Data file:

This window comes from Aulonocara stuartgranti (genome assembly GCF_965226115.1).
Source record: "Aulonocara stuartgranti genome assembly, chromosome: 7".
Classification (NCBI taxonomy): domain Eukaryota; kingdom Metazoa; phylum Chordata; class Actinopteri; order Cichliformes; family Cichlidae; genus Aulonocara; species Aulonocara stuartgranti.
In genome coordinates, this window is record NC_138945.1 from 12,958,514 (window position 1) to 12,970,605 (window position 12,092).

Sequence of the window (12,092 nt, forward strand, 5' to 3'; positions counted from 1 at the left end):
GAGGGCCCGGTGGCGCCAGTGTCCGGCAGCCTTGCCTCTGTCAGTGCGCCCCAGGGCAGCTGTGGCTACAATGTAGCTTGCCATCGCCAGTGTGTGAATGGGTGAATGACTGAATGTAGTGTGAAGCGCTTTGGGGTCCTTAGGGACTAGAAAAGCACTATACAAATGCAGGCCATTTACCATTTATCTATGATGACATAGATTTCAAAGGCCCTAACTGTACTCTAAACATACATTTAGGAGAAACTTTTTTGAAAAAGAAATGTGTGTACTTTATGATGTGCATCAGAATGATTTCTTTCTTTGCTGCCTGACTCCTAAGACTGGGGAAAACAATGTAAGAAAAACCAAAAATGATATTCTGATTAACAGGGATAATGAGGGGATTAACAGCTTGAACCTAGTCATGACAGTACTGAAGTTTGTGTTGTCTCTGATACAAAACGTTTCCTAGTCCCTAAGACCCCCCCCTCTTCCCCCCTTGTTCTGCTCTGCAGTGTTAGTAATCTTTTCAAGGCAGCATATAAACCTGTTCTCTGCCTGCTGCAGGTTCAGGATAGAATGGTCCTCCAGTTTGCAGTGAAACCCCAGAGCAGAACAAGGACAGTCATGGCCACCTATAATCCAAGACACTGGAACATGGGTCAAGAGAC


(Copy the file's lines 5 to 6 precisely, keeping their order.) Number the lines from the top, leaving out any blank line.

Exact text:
Sequence of the window (12,092 nt, forward strand, 5' to 3'; positions counted from 1 at the left end):
GAGGGCCCGGTGGCGCCAGTGTCCGGCAGCCTTGCCTCTGTCAGTGCGCCCCAGGGCAGCTGTGGCTACAATGTAGCTTGCCATCGCCAGTGTGTGAATGGGTGAATGACTGAATGTAGTGTGAAGCGCTTTGGGGTCCTTAGGGACTAGAAAAGCACTATACAAATGCAGGCCATTTACCATTTATCTATGATGACATAGATTTCAAAGGCCCTAACTGTACTCTAAACATACATTTAGGAGAAACTTTTTTGAAAAAGAAATGTGTGTACTTTATGATGTGCATCAGAATGATTTCTTTCTTTGCTGCCTGACTCCTAAGACTGGGGAAAACAATGTAAGAAAAACCAAAAATGATATTCTGATTAACAGGGATAATGAGGGGATTAACAGCTTGAACCTAGTCATGACAGTACTGAAGTTTGTGTTGTCTCTGATACAAAACGTTTCCTAGTCCCTAAGACCCCCCCCTCTTCCCCCCTTGTTCTGCTCTGCAGTGTTAGTAATCTTTTCAAGGCAGCATATAAACCTGTTCTCTGCCTGCTGCAGGTTCAGGATAGAATGGTCCTCCAGTTTGCAGTGAAACCCCAGAGCAGAACAAGGACAGTCATGGCCACCTATAATCCAAGACACTGGAACATGGGTCAAGAGAC